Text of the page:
Standing Up: Playback Theatre and School Bullying

by Jo Salas

Emma—not her real name–is a seventh grader, about 12 years old. She’s small for her age, slender, very smart, very artistic. She’s not part of the “popular” crowd in her class. Emma’s interests are different, she doesn’t make friends easily, she can be a bit sarcastic and prickly. For a long time, she’s been the target of daily, relentless, cruel bullying. She comes to school every day knowing that other kids are going to make fun of her, isolate her, and humiliate her. She feels powerless to stop it. She’s talked to her teachers and her parents. Her parents have talked to the principal. The principal has scolded the bullies. Nothing seems to help. Telling her story in a Playback Theatre performance, she says: “It feels like they’re tearing my heart out.” All she wants is for the other kids to leave her alone. She would also like it if a couple of the other girls would ask her about her artwork.

Emma has five more years of school. She doesn’t know how she’s going to survive.

What can we, both adults and young people, do to stop this kind of suffering? Continue reading “Standing Up: Playback Theatre and School Bullying by Jo Salas”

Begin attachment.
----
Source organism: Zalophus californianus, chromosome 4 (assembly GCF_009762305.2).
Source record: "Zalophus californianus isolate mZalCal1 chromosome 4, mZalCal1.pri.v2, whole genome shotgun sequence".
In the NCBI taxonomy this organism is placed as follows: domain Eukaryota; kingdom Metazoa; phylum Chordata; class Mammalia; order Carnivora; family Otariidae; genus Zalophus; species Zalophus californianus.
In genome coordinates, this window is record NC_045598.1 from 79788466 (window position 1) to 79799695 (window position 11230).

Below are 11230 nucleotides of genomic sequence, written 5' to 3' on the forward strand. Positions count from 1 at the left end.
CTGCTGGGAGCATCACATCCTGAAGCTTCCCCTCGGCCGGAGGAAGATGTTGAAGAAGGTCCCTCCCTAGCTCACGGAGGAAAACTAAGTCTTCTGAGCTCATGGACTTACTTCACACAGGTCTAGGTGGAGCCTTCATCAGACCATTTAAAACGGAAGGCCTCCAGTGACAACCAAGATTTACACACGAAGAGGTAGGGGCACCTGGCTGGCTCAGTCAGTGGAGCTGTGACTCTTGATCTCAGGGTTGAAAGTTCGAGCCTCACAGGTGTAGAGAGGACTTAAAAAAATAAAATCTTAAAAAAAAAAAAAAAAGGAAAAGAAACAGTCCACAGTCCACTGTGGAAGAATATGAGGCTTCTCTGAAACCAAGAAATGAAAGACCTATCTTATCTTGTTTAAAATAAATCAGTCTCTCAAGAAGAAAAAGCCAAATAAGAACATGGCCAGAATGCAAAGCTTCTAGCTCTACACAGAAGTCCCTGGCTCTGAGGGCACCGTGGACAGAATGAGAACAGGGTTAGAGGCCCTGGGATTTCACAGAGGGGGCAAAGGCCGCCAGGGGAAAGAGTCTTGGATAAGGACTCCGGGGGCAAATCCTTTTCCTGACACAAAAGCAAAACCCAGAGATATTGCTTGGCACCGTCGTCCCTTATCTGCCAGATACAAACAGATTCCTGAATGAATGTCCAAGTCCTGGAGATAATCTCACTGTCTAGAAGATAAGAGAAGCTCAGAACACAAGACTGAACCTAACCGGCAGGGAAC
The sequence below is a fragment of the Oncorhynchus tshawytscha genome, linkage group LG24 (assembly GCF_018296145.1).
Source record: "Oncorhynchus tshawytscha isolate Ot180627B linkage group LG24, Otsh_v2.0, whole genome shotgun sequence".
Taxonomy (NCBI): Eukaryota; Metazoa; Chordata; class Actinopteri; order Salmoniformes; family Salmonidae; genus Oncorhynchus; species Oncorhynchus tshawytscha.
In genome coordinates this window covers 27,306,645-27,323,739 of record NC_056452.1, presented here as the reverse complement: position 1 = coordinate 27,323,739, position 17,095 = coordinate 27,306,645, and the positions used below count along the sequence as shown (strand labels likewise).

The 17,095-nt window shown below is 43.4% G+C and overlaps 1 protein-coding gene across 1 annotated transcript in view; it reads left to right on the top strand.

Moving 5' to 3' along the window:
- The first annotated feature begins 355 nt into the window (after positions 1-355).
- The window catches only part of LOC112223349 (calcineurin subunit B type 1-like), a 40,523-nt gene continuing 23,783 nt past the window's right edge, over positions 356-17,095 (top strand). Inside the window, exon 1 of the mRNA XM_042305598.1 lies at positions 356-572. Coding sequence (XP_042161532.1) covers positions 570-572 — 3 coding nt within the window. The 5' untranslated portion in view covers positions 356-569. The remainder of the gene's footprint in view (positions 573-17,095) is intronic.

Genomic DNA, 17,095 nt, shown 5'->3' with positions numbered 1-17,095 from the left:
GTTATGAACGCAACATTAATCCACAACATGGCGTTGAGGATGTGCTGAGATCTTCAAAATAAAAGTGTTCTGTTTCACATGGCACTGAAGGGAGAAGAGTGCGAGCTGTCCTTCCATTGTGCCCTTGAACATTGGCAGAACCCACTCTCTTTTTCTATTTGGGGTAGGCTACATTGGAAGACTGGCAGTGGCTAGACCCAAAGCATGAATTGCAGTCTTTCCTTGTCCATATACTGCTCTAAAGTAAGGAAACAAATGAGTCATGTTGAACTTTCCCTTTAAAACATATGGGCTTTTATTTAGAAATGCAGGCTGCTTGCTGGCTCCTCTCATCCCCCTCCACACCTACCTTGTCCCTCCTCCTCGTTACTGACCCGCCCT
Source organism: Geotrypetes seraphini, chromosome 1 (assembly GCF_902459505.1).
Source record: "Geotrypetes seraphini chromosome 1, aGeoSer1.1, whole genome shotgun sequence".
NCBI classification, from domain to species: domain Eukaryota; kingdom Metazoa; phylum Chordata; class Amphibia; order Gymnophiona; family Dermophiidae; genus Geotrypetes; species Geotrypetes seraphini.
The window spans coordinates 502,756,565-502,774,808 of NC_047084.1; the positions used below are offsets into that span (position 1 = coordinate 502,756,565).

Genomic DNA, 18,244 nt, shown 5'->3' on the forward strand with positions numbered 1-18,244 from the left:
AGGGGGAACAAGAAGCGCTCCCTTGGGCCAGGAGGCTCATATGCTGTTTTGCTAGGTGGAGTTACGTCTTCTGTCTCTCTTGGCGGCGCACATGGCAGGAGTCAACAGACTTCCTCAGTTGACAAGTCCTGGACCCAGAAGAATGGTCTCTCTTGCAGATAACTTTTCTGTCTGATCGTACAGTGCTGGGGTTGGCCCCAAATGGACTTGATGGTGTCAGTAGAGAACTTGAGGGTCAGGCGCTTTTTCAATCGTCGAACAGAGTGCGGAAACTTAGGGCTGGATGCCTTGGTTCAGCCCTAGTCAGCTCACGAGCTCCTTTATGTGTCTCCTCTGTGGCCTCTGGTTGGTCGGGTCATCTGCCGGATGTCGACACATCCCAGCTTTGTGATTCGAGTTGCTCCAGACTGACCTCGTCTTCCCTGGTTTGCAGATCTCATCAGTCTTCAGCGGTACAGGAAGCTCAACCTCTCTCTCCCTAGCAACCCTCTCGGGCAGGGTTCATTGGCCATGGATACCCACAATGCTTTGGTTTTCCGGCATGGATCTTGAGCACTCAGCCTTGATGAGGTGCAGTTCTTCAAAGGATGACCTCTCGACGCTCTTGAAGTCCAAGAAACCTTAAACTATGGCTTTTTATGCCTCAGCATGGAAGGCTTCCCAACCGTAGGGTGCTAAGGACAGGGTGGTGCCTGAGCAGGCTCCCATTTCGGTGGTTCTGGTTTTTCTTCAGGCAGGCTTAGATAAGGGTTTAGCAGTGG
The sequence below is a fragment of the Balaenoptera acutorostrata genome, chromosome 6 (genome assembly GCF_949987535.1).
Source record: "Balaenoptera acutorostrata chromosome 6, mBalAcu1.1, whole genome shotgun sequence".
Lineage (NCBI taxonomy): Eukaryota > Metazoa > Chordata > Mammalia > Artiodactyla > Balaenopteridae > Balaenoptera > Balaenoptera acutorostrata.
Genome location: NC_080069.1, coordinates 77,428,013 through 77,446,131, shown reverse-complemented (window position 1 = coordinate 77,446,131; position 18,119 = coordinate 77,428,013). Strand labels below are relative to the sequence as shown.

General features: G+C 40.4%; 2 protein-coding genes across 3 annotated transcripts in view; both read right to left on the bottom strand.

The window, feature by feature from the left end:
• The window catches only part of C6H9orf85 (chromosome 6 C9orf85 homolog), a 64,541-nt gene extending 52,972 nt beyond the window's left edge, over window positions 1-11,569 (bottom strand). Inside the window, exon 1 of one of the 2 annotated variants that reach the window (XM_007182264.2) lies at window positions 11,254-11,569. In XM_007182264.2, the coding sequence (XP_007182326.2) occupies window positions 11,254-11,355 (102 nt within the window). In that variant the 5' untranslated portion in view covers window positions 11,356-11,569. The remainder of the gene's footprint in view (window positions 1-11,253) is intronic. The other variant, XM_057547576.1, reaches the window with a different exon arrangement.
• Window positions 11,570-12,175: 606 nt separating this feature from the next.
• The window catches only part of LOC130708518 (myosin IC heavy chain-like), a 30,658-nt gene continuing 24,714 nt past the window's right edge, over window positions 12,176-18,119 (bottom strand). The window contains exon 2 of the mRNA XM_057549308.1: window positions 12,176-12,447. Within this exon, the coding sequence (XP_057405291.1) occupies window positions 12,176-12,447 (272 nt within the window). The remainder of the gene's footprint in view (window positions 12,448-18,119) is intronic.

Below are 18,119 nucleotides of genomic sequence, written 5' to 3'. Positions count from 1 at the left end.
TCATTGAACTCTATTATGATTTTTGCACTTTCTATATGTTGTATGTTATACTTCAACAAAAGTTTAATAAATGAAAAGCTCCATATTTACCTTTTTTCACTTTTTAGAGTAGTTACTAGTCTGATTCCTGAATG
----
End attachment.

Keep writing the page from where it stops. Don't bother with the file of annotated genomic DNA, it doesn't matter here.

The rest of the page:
Gaps, Complicities, and Connections: Stories from a Movement Towards Racial Justice in Higher Education by Nisha Sajnani and Amanda Wager

Nisha Sajnani
Amanda Wager

In Playback Theatre we refer to “the red thread,” the connection that can emerge between spontaneously told stories–not simply a theme, but a kind of dialogue between the stories themselves. We are seeing a red thread emerge in this blog, a conversation about Playback Theatre’s capacities and responsibilities in relation to participation, inclusiveness, and social justice. This new article from Nisha Sajnani and Amanda Wager continues the red thread, looking at a sequence of performances exploring racial justice on an American university campus.

Nisha is the incoming Director of the Drama Therapy program at New York University and the principal editor of Drama Therapy Review. Amanda is an educator, researcher, and an Assistant Professor at Lesley University. See full bios following the article. 

Gaps, Complicities, and Connections: Stories from a Movement Towards Racial Justice in Higher Education

by Nisha Sajnani and Amanda Wager

Social movements for racial justice have regained momentum on college campuses across the U.S and Canada over the last three years, including at Lesley University in New England where we have both taught. Eighty-one lists of demands created by student groups call for greater accountability on the part of university administration and faculty to recruit and retain students and faculty of color, develop and use curricular materials that do not reify White, middle-class realities as the norm, allocate money, space, and human resources to acknowledge the health and social impacts of racism and better support the wellbeing of students of color, and to provide continuing education on racism and intersecting oppressions as it affects everyone implicated in university life.[i] 

Continue reading “Gaps, Complicities, and Connections: Stories from a Movement Towards Racial Justice in Higher Education by Nisha Sajnani and Amanda Wager”